LSE Student Life

I thought I would follow up my post earlier in the month about school in the UK with this piece on student life. For better or worse, I think non-academic student life plays a bigger role here because of the way academics are structured.  I’m dividing it up into three categories: Extracurriculars, Athletics, and Social

Extracurriculars

Extracurriculars play a huge part of student life outside the classroom at LSE. Clubs here are called “Societies” and all official societies operate under the umbrella of the LSE Student Union (more on this later). This being LSE, the most popular societies have something to do with business (Finance Society is the largest) or culture (curiously no “American Society”). There are also a few political societies and a few odd balls like the Hummus Society. Arts here aren’t too big. I know we have a drama society, chorale, orchestra, and some dance groups, but no band or a capella groups as far as I know.

For the most part, I have to say I really like the Society system here. Yes there are a lot of redundancies (Chinese Student Scholars Association and Chinese Society?) and a lot of E-boards are definitely inflated to give more people resume fodder, but they actually get big things done. LSE Entrepreneurs, which I have chosen to get involved in, puts on a business plan competition called Pitch It! and I specifically am part of an Apprentice-style competition called EPIC. Other societies like the Investment Society and China Development Society put on their own conferences in fancy conference rooms with high profile speakers. The Finance Society regularly brings in bankers and traders from “The City” to talk about their jobs. The aforementioned Chinese Student Scholars Association has its own rec basketball league.

Of course, all this is possible thanks in large part to the ability for LSE Societies to obtain outside sponsorships. As a result, groups like the Finance Society have massive budgets into the hundreds of thousands of pounds thanks to lucrative sponsorships from big corporations and investment banks. It allows them to put on lavish events and hand out tons of freebies at Student Activities Day (although they still charge a nominal £1 dues). Some of them can even sponsor other societies! Granted, this emphasis on fundraising might help explain why the business-related Societies seem to have the largest presence, but I think overall this is a good example of the market bringing in much more resources than a measly “student activities fee” ever could. It makes the Society experience much richer than any club I’ve joined at BC.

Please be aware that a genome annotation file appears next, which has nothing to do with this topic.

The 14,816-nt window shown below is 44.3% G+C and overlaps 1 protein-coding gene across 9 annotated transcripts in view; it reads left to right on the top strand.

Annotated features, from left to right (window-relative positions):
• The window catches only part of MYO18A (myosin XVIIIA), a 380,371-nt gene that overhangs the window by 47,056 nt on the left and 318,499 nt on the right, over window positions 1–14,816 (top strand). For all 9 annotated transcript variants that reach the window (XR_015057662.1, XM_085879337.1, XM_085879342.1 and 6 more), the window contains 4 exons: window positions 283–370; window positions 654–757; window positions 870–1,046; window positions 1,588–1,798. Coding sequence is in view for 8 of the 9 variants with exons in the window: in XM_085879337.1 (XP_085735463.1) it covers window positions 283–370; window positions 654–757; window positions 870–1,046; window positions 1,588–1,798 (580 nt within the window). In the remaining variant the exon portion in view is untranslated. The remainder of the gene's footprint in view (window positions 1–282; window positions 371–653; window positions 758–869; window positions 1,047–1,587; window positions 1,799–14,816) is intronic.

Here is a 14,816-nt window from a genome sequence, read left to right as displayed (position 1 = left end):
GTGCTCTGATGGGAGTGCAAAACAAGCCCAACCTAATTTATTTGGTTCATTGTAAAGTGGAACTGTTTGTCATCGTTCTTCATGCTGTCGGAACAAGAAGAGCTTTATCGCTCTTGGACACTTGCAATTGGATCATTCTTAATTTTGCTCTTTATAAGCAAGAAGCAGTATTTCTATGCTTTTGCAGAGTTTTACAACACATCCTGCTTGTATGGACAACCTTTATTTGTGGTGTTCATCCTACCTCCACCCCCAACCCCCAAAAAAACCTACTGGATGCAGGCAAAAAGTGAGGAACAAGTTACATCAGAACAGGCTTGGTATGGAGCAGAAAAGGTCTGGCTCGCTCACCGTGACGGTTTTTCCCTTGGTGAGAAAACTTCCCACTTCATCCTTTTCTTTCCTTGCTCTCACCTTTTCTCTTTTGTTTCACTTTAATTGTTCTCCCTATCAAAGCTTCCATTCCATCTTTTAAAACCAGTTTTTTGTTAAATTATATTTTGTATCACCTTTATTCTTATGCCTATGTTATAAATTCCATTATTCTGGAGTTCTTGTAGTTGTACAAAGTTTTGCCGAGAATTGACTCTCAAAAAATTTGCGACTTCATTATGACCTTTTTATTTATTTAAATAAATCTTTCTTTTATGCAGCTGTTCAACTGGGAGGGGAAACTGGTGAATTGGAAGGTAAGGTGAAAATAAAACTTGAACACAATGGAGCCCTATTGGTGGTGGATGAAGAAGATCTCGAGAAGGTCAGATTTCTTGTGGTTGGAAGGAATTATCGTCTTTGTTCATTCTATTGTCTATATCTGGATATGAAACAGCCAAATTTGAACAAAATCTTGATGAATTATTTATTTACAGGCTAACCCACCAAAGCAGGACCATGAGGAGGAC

Athletics

This is LSE we’re talking about and it is in London so athletics naturally would not be the LSE’s strong point. There definitely is no such thing as going to Alumni or Conte in your Superfan shirt on the weekend, but there is a variety of competitive and intramural sports available to everyone via the Athletics Union. Facilities are usually located a fair distance from the school and people don’t take it nearly as seriously since scholarships aren’t at stake, but teams do compete against other schools (apparently LSE and Kings even have a BC-BU-esque rivalry). In a sense it’s more like high school sports in the US with A teams and B teams (the equivalent of varsity and JV). Personally I joined the Tennis Society with the intention of playing for fun on free weekends, but right now it looks doubtful if I’ll ever hit the courts here (long story). In general, I think people join the AU more for the social aspect. LSE’s AU is notorious for its crazy parties and antics on Wednesday nights.

Social